In September during my workshop we had the opportunity to photograph the full moon about a day or so before complete fullness. What this means is just as the moon comes over the horizon there remains enough sunlight to illuminate the landscape and you don’t get the blown out highlights in the moon. Most of us were working on a typical moon-over-mountains composition, something like this:
Standing next to a small pond I noticed the scene’s reflection in the water but with the addition of grasses on the shore and some vegetation floating on the surface. I thought it had a nice abstract look to it so I recomposed and make this image:
Having everything razor sharp was of less interest to me for this image; I wanted to capture groups of shapes and tones that would define the composition more than simply a picture of the moon. Reminded me of advice I got from a black-and-white photographer once. He said as you are composing, look at the scene and squint to the point where all detail is gone and all you see are the blobs of light and dark. Then compose to where those blobs form an interesting image. Everything else will usually fall in place to compliment the composition. It’s a good way to improve seeing for someone who easily gets distracted by the fine details and misses the complete picture!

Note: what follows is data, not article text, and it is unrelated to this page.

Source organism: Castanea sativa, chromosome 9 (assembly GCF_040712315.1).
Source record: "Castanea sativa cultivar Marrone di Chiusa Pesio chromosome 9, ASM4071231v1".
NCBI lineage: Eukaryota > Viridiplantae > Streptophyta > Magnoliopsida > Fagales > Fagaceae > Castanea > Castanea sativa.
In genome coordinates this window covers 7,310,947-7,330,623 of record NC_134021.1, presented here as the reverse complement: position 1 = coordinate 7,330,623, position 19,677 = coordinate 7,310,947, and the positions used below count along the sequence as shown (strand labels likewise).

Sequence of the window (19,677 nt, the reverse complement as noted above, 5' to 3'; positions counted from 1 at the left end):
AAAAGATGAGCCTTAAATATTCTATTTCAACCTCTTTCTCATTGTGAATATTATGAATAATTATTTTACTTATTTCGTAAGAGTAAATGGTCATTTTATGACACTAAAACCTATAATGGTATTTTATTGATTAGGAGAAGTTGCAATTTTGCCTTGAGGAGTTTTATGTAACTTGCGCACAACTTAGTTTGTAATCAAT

By the way, reflections usually lose about one stop of light so you’ll have to adjust to keep your exposure when moving from the original scene. And sometimes you’ll have to manually focus in order to get what you want to be in focus – autofocus sometimes can’t distinguish between the reflected image and something on the surface of the water. For the second image I opened my aperture to shorten the depth of field and manually focused on the reflected mountain.